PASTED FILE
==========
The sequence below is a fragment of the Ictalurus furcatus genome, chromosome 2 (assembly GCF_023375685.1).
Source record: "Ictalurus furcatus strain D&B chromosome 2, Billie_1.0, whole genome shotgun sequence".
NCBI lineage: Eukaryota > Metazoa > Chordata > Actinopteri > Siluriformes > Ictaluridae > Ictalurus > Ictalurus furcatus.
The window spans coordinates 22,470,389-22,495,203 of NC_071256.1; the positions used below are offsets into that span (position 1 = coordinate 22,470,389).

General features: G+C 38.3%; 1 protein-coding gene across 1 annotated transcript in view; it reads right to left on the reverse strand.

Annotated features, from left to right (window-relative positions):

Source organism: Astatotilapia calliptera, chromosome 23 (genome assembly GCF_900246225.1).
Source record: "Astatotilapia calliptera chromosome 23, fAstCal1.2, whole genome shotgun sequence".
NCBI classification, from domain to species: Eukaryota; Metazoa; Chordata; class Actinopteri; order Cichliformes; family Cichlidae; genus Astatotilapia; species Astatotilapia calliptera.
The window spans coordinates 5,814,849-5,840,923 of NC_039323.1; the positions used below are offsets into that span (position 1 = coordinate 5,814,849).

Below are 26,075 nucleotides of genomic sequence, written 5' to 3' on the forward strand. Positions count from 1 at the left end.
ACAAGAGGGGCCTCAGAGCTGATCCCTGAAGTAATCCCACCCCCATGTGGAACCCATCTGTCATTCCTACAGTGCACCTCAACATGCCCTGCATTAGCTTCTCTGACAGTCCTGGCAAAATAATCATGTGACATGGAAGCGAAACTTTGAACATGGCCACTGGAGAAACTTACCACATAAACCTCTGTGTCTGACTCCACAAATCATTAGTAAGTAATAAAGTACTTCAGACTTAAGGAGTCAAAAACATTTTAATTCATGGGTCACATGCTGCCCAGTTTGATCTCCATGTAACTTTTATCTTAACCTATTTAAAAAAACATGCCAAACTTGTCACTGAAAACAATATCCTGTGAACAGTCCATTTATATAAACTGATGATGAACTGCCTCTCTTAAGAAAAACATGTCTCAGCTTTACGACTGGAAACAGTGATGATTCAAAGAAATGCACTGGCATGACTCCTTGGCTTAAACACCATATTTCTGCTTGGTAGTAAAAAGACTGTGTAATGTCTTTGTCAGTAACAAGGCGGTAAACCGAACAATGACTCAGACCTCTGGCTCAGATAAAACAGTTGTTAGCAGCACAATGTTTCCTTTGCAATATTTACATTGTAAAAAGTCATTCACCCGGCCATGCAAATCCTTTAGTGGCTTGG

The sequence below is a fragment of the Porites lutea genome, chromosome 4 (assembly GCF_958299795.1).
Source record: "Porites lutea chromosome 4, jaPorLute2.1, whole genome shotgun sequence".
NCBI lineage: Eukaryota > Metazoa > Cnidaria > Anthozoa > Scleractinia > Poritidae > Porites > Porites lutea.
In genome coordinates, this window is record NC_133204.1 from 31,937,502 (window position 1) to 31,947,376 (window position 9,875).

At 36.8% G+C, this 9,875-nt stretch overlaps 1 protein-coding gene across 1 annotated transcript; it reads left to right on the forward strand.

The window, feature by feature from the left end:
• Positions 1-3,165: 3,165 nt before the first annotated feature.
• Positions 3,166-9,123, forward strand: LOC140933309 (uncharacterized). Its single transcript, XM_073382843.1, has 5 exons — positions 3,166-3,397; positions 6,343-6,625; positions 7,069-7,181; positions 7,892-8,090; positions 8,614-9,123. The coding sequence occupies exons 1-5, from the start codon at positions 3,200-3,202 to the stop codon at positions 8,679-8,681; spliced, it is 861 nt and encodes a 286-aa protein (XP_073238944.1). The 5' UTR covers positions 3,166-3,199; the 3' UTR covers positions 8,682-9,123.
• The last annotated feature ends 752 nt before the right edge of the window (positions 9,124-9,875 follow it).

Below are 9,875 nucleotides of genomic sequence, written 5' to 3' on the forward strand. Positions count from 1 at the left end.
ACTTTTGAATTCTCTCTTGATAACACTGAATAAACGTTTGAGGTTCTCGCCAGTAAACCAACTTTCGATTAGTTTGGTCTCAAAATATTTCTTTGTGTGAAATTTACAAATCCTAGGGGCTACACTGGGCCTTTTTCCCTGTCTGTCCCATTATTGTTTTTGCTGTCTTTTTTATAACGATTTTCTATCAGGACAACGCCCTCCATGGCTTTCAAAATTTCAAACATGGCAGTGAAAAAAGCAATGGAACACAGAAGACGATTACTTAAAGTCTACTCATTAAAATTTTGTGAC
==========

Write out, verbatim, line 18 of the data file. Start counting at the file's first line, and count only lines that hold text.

The window, feature by feature from the left end: